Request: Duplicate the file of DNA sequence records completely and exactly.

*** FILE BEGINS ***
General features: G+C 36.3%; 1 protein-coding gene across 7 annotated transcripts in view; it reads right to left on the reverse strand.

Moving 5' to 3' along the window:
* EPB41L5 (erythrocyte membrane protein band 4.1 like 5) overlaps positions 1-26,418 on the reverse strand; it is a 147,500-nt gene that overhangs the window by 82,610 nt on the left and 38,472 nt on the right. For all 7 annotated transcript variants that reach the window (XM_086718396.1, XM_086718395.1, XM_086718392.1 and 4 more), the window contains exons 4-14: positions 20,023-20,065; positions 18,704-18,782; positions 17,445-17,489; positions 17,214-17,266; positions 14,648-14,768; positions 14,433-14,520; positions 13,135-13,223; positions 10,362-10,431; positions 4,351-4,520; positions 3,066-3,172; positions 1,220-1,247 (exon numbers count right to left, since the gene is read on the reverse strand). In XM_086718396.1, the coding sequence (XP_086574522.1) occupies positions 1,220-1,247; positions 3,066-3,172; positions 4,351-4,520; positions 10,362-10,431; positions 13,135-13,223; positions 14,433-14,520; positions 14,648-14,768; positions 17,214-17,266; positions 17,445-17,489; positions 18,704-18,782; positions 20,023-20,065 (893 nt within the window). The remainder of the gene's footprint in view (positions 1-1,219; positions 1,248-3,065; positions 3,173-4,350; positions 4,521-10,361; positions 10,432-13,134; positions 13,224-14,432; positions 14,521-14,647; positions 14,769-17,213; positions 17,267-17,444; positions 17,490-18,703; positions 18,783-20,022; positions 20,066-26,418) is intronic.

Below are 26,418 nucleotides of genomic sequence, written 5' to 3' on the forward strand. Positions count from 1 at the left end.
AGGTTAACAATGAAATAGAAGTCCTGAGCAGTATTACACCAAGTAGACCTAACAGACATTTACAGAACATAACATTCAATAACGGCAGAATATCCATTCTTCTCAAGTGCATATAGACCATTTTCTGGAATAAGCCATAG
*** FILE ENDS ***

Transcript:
General features: G+C 36.3%; 1 protein-coding gene across 7 annotated transcripts in view; it reads right to left on the reverse strand.

Moving 5' to 3' along the window:
* EPB41L5 (erythrocyte membrane protein band 4.1 like 5) overlaps positions 1-26,418 on the reverse strand; it is a 147,500-nt gene that overhangs the window by 82,610 nt on the left and 38,472 nt on the right. For all 7 annotated transcript variants that reach the window (XM_086718396.1, XM_086718395.1, XM_086718392.1 and 4 more), the window contains exons 4-14: positions 20,023-20,065; positions 18,704-18,782; positions 17,445-17,489; positions 17,214-17,266; positions 14,648-14,768; positions 14,433-14,520; positions 13,135-13,223; positions 10,362-10,431; positions 4,351-4,520; positions 3,066-3,172; positions 1,220-1,247 (exon numbers count right to left, since the gene is read on the reverse strand). In XM_086718396.1, the coding sequence (XP_086574522.1) occupies positions 1,220-1,247; positions 3,066-3,172; positions 4,351-4,520; positions 10,362-10,431; positions 13,135-13,223; positions 14,433-14,520; positions 14,648-14,768; positions 17,214-17,266; positions 17,445-17,489; positions 18,704-18,782; positions 20,023-20,065 (893 nt within the window). The remainder of the gene's footprint in view (positions 1-1,219; positions 1,248-3,065; positions 3,173-4,350; positions 4,521-10,361; positions 10,432-13,134; positions 13,224-14,432; positions 14,521-14,647; positions 14,769-17,213; positions 17,267-17,444; positions 17,490-18,703; positions 18,783-20,022; positions 20,066-26,418) is intronic.

Below are 26,418 nucleotides of genomic sequence, written 5' to 3' on the forward strand. Positions count from 1 at the left end.
AGGTTAACAATGAAATAGAAGTCCTGAGCAGTATTACACCAAGTAGACCTAACAGACATTTACAGAACATAACATTCAATAACGGCAGAATATCCATTCTTCTCAAGTGCATATAGACCATTTTCTGGAATAAGCCATAG